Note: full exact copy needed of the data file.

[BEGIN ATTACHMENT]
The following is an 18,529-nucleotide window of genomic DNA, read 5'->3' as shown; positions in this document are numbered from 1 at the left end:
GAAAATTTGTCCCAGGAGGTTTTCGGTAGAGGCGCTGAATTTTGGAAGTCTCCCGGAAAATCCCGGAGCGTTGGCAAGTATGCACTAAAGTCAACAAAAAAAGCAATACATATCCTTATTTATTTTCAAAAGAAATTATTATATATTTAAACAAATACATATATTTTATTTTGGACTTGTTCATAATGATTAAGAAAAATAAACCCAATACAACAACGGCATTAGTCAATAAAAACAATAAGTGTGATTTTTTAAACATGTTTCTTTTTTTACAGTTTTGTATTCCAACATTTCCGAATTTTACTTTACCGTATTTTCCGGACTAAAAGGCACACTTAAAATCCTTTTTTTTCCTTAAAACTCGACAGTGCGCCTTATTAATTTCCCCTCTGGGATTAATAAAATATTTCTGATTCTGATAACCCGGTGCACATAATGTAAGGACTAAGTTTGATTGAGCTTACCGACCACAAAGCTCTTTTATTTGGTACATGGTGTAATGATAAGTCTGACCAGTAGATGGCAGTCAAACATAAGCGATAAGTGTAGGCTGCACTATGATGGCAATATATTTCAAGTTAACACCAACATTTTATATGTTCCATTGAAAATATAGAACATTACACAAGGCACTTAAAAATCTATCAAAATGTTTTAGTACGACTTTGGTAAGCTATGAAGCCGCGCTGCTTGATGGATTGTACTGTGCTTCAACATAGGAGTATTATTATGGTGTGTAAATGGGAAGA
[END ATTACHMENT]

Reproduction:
The following is an 18,529-nucleotide window of genomic DNA, read 5'->3' as shown; positions in this document are numbered from 1 at the left end:
GAAAATTTGTCCCAGGAGGTTTTCGGTAGAGGCGCTGAATTTTGGAAGTCTCCCGGAAAATCCCGGAGCGTTGGCAAGTATGCACTAAAGTCAACAAAAAAAGCAATACATATCCTTATTTATTTTCAAAAGAAATTATTATATATTTAAACAAATACATATATTTTATTTTGGACTTGTTCATAATGATTAAGAAAAATAAACCCAATACAACAACGGCATTAGTCAATAAAAACAATAAGTGTGATTTTTTAAACATGTTTCTTTTTTTACAGTTTTGTATTCCAACATTTCCGAATTTTACTTTACCGTATTTTCCGGACTAAAAGGCACACTTAAAATCCTTTTTTTTCCTTAAAACTCGACAGTGCGCCTTATTAATTTCCCCTCTGGGATTAATAAAATATTTCTGATTCTGATAACCCGGTGCACATAATGTAAGGACTAAGTTTGATTGAGCTTACCGACCACAAAGCTCTTTTATTTGGTACATGGTGTAATGATAAGTCTGACCAGTAGATGGCAGTCAAACATAAGCGATAAGTGTAGGCTGCACTATGATGGCAATATATTTCAAGTTAACACCAACATTTTATATGTTCCATTGAAAATATAGAACATTACACAAGGCACTTAAAAATCTATCAAAATGTTTTAGTACGACTTTGGTAAGCTATGAAGCCGCGCTGCTTGATGGATTGTACTGTGCTTCAACATAGGAGTATTATTATGGTGTGTAAATGGGAAGA